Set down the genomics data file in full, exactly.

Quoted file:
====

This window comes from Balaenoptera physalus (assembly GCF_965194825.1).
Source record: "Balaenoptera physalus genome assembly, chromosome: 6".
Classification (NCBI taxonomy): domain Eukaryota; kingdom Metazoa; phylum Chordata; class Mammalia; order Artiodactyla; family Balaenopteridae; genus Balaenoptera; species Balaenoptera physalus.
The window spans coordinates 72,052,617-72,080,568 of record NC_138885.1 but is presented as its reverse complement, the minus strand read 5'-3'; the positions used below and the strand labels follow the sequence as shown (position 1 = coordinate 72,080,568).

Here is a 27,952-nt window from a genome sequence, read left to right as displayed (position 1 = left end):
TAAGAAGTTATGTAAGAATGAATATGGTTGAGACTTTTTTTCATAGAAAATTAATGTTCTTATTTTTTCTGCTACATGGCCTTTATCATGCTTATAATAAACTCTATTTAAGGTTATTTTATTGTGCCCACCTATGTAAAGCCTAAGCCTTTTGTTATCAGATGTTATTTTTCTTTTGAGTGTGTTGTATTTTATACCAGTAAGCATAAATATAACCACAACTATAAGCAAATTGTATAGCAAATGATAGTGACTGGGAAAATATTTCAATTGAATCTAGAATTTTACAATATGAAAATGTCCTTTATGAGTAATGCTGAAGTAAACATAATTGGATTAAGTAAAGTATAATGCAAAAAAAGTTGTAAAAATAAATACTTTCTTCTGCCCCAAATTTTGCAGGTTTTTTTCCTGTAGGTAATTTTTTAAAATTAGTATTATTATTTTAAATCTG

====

This window comes from Balaenoptera physalus (assembly GCF_965194825.1).
Source record: "Balaenoptera physalus genome assembly, chromosome: 6".
Classification (NCBI taxonomy): domain Eukaryota; kingdom Metazoa; phylum Chordata; class Mammalia; order Artiodactyla; family Balaenopteridae; genus Balaenoptera; species Balaenoptera physalus.
The window spans coordinates 72,052,617-72,080,568 of record NC_138885.1 but is presented as its reverse complement, the minus strand read 5'-3'; the positions used below and the strand labels follow the sequence as shown (position 1 = coordinate 72,080,568).

Here is a 27,952-nt window from a genome sequence, read left to right as displayed (position 1 = left end):
TAAGAAGTTATGTAAGAATGAATATGGTTGAGACTTTTTTTCATAGAAAATTAATGTTCTTATTTTTTCTGCTACATGGCCTTTATCATGCTTATAATAAACTCTATTTAAGGTTATTTTATTGTGCCCACCTATGTAAAGCCTAAGCCTTTTGTTATCAGATGTTATTTTTCTTTTGAGTGTGTTGTATTTTATACCAGTAAGCATAAATATAACCACAACTATAAGCAAATTGTATAGCAAATGATAGTGACTGGGAAAATATTTCAATTGAATCTAGAATTTTACAATATGAAAATGTCCTTTATGAGTAATGCTGAAGTAAACATAATTGGATTAAGTAAAGTATAATGCAAAAAAAGTTGTAAAAATAAATACTTTCTTCTGCCCCAAATTTTGCAGGTTTTTTTCCTGTAGGTAATTTTTTAAAATTAGTATTATTATTTTAAATCTG